by Bruno AUBUSSON de CAVARLAY – april 2013
Bruno AUBUSSON de CAVARLAY, researcher at the CESDIP, has conducted studies on penal tracks and quantitative analysis of the criminal justice process. He is working on developing long-term statistical bases with police, court and correctional series.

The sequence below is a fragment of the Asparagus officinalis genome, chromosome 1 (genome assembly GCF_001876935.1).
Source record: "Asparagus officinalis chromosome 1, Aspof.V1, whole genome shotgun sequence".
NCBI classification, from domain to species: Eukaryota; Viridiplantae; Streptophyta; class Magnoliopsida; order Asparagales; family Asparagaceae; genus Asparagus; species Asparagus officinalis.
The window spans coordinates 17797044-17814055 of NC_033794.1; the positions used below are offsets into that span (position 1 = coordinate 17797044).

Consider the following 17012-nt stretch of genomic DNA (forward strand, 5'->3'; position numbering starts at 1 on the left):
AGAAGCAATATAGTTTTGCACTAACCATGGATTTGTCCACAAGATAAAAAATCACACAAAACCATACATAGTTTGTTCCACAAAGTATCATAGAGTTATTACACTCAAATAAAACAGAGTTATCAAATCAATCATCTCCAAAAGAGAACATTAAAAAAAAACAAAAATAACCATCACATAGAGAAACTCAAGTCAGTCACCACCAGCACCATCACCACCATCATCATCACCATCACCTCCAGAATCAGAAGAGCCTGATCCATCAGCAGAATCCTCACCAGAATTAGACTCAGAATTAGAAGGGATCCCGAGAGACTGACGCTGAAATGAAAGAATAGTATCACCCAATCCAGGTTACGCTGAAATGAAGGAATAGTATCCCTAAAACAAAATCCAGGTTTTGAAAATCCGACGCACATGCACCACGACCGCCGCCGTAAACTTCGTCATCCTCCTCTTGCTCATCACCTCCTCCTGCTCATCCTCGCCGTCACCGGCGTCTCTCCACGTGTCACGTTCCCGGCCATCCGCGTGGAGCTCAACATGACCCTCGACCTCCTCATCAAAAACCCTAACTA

Police statistics are frequently used for the quantitative estimation of juvenile offending, particularly so since the series of figures available cover a long period. Series going back to 1974 may be established, provided some precautions are taken, whereas alternative sources are underdeveloped in France. Even people who are suspicious of “État 4001figures” (see below) for crime and misdemeanours in general tend to be more pragmatic when looking at the evolution or geographic distribution of juvenile offending. The idea, in these instances, is that it is better to have figures for what the French call “apparent” offending because it is recorded at the entering point in the criminal justice system than nothing at all. Hence our reminder, below, of the limits to the use of police criminal statistics, after which we go on to comment some long-term findings, in compliance with these basic methodological rules.